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64-bit desktop computing unnecessary, says Intel CTO

Gelsinger happy with 4GB for now...

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IDF AMD and Apple are touting 64-bit computing on the desktop far too quickly, Intel CTO Pat Gelsinger said today.

Moving beyond 32-bit addressing is "really not needed for several more years", he told reporters attending the Intel Developer Forum in San Jose.

AMD, of course, isn't going to wait that long. Next week, the company will unveil its long-awaited 64-bit desktop processor, the Athlon 64. And, just a few weeks ago, Apple began shipping its Power Mac G5 desktop based on the 64-bit IBM PowerPC 970 processor.

But if Gelsinger's comments are anything to go by, Intel believes its rivals are coming to market too early.

"How many [users] have seen the crippling 4GB limit on their desktop PCs?" he asked. Today, he claimed, there aren't apps that need more than the 4GB offered by virtual memory schemes, let alone however much physical memory is available.

So when will 64-bit computing on the desktop become a necessity? "As a rule of thumb, address space [requirements] consume a bit every two years," he said. "We're at 1GB now and starting to see 2GB. So we're probably about three of four years away from really needing that 4GB on general desktops. That puts you out in the 2006/07 timeframe."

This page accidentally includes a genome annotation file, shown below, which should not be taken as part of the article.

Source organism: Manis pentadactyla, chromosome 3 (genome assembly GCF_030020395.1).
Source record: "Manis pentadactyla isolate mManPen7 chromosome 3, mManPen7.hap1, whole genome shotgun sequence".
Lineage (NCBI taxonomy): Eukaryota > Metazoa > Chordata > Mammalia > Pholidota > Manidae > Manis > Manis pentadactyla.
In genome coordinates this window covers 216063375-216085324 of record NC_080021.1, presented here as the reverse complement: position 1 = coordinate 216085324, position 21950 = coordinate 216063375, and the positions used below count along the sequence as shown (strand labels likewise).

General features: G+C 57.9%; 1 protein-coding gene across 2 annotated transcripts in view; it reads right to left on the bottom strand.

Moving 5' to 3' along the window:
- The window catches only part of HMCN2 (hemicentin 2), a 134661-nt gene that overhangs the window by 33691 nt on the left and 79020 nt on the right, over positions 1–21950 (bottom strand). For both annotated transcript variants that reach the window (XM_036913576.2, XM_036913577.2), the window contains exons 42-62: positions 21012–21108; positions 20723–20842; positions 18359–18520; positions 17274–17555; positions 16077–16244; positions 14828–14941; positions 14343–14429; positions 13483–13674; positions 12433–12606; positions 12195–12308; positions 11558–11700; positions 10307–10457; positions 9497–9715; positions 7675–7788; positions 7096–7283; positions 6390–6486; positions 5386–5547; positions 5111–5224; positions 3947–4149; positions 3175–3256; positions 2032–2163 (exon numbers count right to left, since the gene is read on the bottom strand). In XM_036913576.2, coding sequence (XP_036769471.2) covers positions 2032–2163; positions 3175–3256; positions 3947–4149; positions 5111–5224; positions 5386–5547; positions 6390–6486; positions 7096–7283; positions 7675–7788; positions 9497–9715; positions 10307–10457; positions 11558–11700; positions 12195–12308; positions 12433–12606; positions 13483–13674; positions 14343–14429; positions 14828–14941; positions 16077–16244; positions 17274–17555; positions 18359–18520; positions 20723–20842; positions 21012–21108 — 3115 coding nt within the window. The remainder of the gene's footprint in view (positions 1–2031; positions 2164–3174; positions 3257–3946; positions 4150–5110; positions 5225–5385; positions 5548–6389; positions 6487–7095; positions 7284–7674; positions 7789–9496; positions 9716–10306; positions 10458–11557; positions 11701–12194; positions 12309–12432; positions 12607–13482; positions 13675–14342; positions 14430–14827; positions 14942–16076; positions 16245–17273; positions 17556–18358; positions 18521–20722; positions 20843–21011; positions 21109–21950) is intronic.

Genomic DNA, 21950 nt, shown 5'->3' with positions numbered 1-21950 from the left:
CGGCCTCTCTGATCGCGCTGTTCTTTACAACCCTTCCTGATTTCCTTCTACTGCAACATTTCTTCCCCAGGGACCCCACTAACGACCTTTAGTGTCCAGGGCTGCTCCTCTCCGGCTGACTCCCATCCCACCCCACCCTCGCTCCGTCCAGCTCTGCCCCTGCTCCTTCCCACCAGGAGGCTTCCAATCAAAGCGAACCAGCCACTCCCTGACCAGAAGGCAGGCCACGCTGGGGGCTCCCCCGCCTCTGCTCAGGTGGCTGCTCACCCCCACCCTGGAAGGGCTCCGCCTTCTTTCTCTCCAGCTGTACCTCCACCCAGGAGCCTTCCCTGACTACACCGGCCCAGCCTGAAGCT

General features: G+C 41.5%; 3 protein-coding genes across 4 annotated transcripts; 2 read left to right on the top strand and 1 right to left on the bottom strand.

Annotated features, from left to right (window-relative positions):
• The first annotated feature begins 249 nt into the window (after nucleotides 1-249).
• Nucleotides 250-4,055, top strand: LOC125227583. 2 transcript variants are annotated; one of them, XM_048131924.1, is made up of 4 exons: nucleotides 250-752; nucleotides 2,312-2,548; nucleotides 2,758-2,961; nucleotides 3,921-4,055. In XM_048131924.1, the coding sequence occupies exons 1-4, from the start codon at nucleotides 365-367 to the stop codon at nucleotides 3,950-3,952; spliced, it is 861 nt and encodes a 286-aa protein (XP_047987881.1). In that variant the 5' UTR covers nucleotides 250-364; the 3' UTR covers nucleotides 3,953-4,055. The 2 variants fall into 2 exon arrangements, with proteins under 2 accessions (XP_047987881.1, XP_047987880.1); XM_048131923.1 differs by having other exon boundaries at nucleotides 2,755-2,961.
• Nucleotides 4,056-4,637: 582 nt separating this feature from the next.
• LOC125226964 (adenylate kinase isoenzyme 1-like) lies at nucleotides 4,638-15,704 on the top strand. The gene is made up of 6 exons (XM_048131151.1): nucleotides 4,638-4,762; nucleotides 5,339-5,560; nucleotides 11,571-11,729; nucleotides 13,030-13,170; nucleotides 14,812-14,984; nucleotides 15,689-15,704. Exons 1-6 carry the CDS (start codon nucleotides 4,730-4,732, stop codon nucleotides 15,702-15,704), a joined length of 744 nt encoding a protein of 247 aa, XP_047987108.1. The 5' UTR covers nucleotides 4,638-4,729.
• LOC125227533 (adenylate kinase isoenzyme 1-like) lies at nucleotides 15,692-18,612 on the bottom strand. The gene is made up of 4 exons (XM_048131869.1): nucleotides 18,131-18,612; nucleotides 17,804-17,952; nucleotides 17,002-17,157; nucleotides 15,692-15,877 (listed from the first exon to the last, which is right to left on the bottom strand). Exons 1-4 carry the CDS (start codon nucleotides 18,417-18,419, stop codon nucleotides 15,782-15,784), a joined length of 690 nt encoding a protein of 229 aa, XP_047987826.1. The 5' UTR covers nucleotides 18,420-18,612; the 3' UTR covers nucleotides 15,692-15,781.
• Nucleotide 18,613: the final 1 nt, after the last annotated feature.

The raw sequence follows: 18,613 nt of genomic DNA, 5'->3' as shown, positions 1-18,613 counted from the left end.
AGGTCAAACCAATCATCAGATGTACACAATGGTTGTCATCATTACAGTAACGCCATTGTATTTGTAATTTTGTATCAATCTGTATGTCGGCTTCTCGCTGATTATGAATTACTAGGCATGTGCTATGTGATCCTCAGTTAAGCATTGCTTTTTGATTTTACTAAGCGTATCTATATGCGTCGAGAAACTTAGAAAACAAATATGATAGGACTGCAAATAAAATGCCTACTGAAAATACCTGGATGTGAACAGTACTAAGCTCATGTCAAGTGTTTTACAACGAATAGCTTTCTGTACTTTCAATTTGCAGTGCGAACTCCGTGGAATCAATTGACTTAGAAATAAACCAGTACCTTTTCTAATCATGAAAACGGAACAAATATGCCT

That's not to say Intel won't come to market with a desktop 64-bit processing sooner than that, either through licensed AMD64 technology or a variant of its own. But if it does, it clearly won't do so because the market needs that level of addressing.

Intel has long been rumoured to be working on an alternative to AMD64, codenamed 'Yamhill'. If Intel ever releases a processor based on Yamhill technology, it's unlikely to arrive before 2005, at least one analyst has claimed.

Some observers speculate that the next generation of Pentium processor, 'Prescott', already incorporates Yamhill, but has it physically turned off. If that's the case, it will almost certainly be in future Xeons too, ready to be switched on if Apple or AMD begin eating too deeply into Intel's market share. ®

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